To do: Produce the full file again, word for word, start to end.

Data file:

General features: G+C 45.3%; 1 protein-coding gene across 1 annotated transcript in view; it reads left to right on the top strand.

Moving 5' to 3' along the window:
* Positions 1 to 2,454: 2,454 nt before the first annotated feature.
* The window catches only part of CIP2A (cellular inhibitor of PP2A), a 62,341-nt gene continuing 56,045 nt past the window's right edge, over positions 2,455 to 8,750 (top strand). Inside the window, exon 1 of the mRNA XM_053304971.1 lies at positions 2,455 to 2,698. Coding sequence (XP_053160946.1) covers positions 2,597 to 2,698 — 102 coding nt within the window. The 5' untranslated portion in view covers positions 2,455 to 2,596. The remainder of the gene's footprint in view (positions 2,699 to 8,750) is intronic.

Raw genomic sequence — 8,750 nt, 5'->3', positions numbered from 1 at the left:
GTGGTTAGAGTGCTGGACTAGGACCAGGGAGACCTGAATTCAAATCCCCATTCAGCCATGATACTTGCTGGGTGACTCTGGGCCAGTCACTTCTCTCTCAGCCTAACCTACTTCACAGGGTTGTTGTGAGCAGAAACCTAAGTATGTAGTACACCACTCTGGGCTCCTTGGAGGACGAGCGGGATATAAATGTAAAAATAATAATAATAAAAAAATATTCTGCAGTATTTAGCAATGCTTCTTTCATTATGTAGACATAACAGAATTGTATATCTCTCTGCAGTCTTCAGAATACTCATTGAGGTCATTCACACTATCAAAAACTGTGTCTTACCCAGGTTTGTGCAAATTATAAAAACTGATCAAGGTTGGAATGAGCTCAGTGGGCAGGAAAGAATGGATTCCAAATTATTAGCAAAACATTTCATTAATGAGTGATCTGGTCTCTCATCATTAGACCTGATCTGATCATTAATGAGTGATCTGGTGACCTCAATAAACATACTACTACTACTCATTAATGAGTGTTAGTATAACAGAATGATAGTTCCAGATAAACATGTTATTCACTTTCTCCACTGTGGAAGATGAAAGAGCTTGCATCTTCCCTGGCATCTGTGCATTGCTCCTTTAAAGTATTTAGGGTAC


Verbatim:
General features: G+C 45.3%; 1 protein-coding gene across 1 annotated transcript in view; it reads left to right on the top strand.

Moving 5' to 3' along the window:
* Positions 1 to 2,454: 2,454 nt before the first annotated feature.
* The window catches only part of CIP2A (cellular inhibitor of PP2A), a 62,341-nt gene continuing 56,045 nt past the window's right edge, over positions 2,455 to 8,750 (top strand). Inside the window, exon 1 of the mRNA XM_053304971.1 lies at positions 2,455 to 2,698. Coding sequence (XP_053160946.1) covers positions 2,597 to 2,698 — 102 coding nt within the window. The 5' untranslated portion in view covers positions 2,455 to 2,596. The remainder of the gene's footprint in view (positions 2,699 to 8,750) is intronic.

Raw genomic sequence — 8,750 nt, 5'->3', positions numbered from 1 at the left:
GTGGTTAGAGTGCTGGACTAGGACCAGGGAGACCTGAATTCAAATCCCCATTCAGCCATGATACTTGCTGGGTGACTCTGGGCCAGTCACTTCTCTCTCAGCCTAACCTACTTCACAGGGTTGTTGTGAGCAGAAACCTAAGTATGTAGTACACCACTCTGGGCTCCTTGGAGGACGAGCGGGATATAAATGTAAAAATAATAATAATAAAAAAATATTCTGCAGTATTTAGCAATGCTTCTTTCATTATGTAGACATAACAGAATTGTATATCTCTCTGCAGTCTTCAGAATACTCATTGAGGTCATTCACACTATCAAAAACTGTGTCTTACCCAGGTTTGTGCAAATTATAAAAACTGATCAAGGTTGGAATGAGCTCAGTGGGCAGGAAAGAATGGATTCCAAATTATTAGCAAAACATTTCATTAATGAGTGATCTGGTCTCTCATCATTAGACCTGATCTGATCATTAATGAGTGATCTGGTGACCTCAATAAACATACTACTACTACTCATTAATGAGTGTTAGTATAACAGAATGATAGTTCCAGATAAACATGTTATTCACTTTCTCCACTGTGGAAGATGAAAGAGCTTGCATCTTCCCTGGCATCTGTGCATTGCTCCTTTAAAGTATTTAGGGTAC